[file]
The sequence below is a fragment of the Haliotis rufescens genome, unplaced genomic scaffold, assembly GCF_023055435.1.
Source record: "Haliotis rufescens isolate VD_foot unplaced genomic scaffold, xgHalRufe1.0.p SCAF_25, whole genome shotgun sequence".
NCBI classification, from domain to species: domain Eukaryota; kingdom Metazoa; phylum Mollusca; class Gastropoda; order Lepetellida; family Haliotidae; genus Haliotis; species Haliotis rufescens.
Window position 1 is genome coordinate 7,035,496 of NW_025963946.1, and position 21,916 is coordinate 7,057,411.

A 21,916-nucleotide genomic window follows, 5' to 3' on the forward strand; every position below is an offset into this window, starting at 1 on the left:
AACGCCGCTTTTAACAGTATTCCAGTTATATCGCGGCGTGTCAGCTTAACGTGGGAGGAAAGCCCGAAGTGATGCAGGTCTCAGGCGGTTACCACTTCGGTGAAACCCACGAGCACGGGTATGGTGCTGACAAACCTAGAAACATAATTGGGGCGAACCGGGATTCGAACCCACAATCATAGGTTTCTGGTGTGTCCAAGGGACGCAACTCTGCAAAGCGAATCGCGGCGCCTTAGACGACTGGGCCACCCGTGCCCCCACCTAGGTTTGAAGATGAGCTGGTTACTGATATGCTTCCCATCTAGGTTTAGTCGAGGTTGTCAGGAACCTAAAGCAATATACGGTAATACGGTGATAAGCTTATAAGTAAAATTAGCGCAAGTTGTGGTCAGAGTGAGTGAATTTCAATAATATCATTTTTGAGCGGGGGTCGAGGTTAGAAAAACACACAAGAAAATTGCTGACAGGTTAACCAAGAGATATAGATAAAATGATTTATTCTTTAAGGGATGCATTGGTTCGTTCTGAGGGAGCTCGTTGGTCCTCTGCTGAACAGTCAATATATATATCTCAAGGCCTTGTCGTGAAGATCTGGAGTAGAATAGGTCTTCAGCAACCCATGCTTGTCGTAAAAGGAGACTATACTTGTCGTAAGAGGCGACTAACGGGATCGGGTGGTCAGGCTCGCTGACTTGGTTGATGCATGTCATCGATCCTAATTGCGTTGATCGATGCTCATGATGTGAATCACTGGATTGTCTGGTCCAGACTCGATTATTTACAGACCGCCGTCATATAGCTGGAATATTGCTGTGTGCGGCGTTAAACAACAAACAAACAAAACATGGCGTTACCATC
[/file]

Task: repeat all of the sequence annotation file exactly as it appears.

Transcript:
The sequence below is a fragment of the Haliotis rufescens genome, unplaced genomic scaffold, assembly GCF_023055435.1.
Source record: "Haliotis rufescens isolate VD_foot unplaced genomic scaffold, xgHalRufe1.0.p SCAF_25, whole genome shotgun sequence".
NCBI classification, from domain to species: domain Eukaryota; kingdom Metazoa; phylum Mollusca; class Gastropoda; order Lepetellida; family Haliotidae; genus Haliotis; species Haliotis rufescens.
Window position 1 is genome coordinate 7,035,496 of NW_025963946.1, and position 21,916 is coordinate 7,057,411.

A 21,916-nucleotide genomic window follows, 5' to 3' on the forward strand; every position below is an offset into this window, starting at 1 on the left:
AACGCCGCTTTTAACAGTATTCCAGTTATATCGCGGCGTGTCAGCTTAACGTGGGAGGAAAGCCCGAAGTGATGCAGGTCTCAGGCGGTTACCACTTCGGTGAAACCCACGAGCACGGGTATGGTGCTGACAAACCTAGAAACATAATTGGGGCGAACCGGGATTCGAACCCACAATCATAGGTTTCTGGTGTGTCCAAGGGACGCAACTCTGCAAAGCGAATCGCGGCGCCTTAGACGACTGGGCCACCCGTGCCCCCACCTAGGTTTGAAGATGAGCTGGTTACTGATATGCTTCCCATCTAGGTTTAGTCGAGGTTGTCAGGAACCTAAAGCAATATACGGTAATACGGTGATAAGCTTATAAGTAAAATTAGCGCAAGTTGTGGTCAGAGTGAGTGAATTTCAATAATATCATTTTTGAGCGGGGGTCGAGGTTAGAAAAACACACAAGAAAATTGCTGACAGGTTAACCAAGAGATATAGATAAAATGATTTATTCTTTAAGGGATGCATTGGTTCGTTCTGAGGGAGCTCGTTGGTCCTCTGCTGAACAGTCAATATATATATCTCAAGGCCTTGTCGTGAAGATCTGGAGTAGAATAGGTCTTCAGCAACCCATGCTTGTCGTAAAAGGAGACTATACTTGTCGTAAGAGGCGACTAACGGGATCGGGTGGTCAGGCTCGCTGACTTGGTTGATGCATGTCATCGATCCTAATTGCGTTGATCGATGCTCATGATGTGAATCACTGGATTGTCTGGTCCAGACTCGATTATTTACAGACCGCCGTCATATAGCTGGAATATTGCTGTGTGCGGCGTTAAACAACAAACAAACAAAACATGGCGTTACCATC